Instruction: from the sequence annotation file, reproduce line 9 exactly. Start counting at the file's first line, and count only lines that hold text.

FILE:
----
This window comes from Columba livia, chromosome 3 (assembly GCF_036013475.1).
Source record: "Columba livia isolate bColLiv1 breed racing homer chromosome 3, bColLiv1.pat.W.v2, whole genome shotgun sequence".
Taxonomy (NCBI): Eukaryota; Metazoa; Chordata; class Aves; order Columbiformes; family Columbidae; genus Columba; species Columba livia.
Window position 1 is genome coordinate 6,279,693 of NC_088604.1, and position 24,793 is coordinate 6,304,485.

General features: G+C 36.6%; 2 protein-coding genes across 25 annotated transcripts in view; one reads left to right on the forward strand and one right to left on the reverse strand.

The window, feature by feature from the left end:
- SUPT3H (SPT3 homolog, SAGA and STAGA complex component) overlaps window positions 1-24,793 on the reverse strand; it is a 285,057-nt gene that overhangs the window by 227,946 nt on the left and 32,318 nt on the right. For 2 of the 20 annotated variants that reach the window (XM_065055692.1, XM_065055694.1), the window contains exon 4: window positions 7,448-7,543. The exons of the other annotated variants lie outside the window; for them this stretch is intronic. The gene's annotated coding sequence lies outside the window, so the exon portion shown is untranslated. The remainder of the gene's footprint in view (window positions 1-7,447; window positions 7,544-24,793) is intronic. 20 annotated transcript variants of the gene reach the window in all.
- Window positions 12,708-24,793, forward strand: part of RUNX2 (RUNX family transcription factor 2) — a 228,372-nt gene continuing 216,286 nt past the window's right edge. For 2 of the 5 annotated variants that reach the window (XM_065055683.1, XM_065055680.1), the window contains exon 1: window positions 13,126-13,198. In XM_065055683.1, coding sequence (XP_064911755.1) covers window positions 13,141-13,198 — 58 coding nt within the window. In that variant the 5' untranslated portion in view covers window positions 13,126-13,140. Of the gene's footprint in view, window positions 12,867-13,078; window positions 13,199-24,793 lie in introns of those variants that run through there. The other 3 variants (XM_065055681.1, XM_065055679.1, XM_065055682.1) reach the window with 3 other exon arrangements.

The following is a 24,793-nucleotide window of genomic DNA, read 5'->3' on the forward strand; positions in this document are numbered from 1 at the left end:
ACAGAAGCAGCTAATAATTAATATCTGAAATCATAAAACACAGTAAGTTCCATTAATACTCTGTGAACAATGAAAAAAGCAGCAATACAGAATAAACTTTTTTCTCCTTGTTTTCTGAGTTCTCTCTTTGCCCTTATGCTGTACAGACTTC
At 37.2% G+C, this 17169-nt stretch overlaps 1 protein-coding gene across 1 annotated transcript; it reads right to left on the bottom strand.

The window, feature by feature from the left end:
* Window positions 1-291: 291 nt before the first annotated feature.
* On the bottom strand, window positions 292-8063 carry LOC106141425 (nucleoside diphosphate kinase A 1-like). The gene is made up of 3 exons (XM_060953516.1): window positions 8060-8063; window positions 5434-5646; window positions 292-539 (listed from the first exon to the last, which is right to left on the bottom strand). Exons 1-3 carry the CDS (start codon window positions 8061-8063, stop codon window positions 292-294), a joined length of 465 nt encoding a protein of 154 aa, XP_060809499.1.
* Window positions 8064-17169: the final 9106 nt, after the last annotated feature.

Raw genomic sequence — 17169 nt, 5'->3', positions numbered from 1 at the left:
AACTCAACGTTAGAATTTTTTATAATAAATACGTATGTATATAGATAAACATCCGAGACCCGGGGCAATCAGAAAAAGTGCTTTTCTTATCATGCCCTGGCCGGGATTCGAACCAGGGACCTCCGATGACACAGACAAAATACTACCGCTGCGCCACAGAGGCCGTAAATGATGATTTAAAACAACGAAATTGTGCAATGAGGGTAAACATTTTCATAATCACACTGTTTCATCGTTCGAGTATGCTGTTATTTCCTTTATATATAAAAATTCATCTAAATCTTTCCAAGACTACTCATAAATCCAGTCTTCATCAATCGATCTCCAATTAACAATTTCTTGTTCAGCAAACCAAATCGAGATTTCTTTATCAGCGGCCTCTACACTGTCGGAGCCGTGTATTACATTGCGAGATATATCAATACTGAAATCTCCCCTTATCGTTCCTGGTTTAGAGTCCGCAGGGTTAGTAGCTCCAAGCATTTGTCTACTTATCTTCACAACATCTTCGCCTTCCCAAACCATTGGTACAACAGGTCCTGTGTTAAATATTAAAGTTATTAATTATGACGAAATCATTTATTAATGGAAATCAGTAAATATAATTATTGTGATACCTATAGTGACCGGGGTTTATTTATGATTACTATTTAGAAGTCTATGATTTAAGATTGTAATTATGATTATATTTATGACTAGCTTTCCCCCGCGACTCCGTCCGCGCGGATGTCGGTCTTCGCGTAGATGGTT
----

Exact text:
The following is a 24,793-nucleotide window of genomic DNA, read 5'->3' on the forward strand; positions in this document are numbered from 1 at the left end: